Are there any areas that people… you get the same kind of questions about, whether it be pronunciation, you know, certain grammar points, um, are there things that crop up more often?
Rupa: Yeah. So I think, especially because my content kind of focuses a lot on listening and listening to native speakers in particular from the movies and stuff like that.
So I do get a lot of questions from, uh, you know, how to improve my listening or, or maybe the student they, they watched their movies and TV shows with thsubtitles, which is fantastic, but they want to, uh, start watching like English shows with English, subtitles, you know, make that transition, which is a pretty hard transition, you know? Even sometimes when I’m watching Japanese shows, I’ll, I’ll try my best, then I’ll check on the subtitles.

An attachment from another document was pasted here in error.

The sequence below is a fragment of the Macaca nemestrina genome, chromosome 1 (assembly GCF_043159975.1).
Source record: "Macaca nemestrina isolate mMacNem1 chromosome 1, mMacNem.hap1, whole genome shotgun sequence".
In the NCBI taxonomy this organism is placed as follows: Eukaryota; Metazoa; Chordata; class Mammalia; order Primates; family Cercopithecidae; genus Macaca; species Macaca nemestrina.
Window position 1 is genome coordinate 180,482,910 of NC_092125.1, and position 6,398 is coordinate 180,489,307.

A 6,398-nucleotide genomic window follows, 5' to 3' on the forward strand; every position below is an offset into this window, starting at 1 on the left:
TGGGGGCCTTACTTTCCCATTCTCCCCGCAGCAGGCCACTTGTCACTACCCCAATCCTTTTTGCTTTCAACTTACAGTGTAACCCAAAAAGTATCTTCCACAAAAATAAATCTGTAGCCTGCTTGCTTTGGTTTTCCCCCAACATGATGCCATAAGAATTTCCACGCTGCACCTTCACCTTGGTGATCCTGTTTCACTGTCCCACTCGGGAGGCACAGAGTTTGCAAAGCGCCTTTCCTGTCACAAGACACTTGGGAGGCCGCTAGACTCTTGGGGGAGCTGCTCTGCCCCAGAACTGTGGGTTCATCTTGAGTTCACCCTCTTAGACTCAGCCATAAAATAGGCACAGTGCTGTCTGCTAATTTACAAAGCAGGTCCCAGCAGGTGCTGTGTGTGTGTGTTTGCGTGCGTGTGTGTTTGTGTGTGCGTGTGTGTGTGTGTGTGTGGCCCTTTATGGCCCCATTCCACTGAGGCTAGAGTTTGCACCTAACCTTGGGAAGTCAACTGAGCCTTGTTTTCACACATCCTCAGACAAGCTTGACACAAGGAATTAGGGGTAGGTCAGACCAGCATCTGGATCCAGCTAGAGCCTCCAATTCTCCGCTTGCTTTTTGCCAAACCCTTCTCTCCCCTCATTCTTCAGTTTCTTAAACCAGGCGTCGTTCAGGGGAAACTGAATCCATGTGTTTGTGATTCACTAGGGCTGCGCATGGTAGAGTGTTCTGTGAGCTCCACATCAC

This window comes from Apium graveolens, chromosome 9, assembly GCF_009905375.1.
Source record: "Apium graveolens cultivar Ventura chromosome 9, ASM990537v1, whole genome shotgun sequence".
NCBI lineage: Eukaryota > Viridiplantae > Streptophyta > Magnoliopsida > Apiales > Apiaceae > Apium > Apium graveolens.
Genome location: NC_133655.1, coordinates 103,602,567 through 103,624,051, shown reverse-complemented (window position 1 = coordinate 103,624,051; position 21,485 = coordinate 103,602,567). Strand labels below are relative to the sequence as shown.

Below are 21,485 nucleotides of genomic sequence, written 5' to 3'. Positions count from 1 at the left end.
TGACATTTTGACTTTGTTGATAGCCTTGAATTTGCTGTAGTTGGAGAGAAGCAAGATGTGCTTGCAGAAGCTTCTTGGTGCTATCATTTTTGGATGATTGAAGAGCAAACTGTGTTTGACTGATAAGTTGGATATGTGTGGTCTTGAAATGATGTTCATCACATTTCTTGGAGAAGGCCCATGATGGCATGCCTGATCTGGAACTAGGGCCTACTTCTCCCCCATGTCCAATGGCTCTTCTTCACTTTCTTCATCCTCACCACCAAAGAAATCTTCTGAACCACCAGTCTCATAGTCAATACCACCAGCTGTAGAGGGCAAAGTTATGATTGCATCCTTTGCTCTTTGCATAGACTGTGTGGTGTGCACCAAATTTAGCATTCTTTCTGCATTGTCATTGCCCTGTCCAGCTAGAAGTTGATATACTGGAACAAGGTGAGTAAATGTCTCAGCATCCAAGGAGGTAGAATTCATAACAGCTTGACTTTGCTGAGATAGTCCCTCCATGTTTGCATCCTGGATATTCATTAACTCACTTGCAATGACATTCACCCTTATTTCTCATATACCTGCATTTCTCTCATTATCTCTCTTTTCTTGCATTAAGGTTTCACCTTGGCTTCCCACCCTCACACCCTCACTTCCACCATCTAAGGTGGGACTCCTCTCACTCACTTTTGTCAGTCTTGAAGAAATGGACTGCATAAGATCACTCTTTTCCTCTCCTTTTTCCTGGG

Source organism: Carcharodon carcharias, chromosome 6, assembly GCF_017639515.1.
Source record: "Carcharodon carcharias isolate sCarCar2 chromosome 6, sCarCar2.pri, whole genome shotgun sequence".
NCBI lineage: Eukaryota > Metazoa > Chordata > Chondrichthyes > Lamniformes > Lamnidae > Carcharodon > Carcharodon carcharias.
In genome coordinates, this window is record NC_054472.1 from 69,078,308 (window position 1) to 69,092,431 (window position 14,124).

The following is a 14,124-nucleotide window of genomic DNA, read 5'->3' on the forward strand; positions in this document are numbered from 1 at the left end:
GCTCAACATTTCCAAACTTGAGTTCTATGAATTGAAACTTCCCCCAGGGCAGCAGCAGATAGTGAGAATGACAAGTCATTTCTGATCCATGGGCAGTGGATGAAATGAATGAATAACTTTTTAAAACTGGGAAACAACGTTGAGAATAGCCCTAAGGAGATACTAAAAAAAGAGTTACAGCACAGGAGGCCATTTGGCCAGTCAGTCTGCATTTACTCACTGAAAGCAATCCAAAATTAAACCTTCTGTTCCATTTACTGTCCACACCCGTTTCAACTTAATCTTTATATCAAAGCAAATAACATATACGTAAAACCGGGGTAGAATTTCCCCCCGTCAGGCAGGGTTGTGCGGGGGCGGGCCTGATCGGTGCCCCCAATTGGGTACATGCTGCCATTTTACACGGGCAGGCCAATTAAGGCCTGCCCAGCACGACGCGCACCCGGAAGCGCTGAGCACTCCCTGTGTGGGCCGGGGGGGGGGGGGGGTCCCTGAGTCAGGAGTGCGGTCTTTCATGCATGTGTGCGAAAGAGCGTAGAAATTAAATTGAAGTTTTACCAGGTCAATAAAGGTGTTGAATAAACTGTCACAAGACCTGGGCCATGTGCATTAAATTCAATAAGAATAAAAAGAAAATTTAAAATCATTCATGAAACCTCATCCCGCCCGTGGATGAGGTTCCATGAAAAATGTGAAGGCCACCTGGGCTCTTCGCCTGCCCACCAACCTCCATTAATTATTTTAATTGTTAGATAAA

But sometimes it’s too overwhelming. So I’ll have to go back to the English subtitles. But really, I think for, for listening, one of the best advice I can give you is just time on the task, you know, where, um, this probably for, for all the skills in learning a language or, or all the skills in generally in life is just focus as much time as he can, and really give your, your brain time to get used to the sounds and the sound differences from your own language.
And that’s really gonna help you kind of get the, get the ease of the language you’re trying to learn.
Elle: That’s excellent advice. Um, and what would you, so that’s, uh, that’s great advice for listening, is there anything that you could, I wonder if there’s something for English learners that they could take action on, maybe like right now, tomorrow, soon, when they stopped listening, is there something that, um, some piece of advice you have that can help them really improve their English?
Rupa: Yeah, absolutely.
Elle: You know…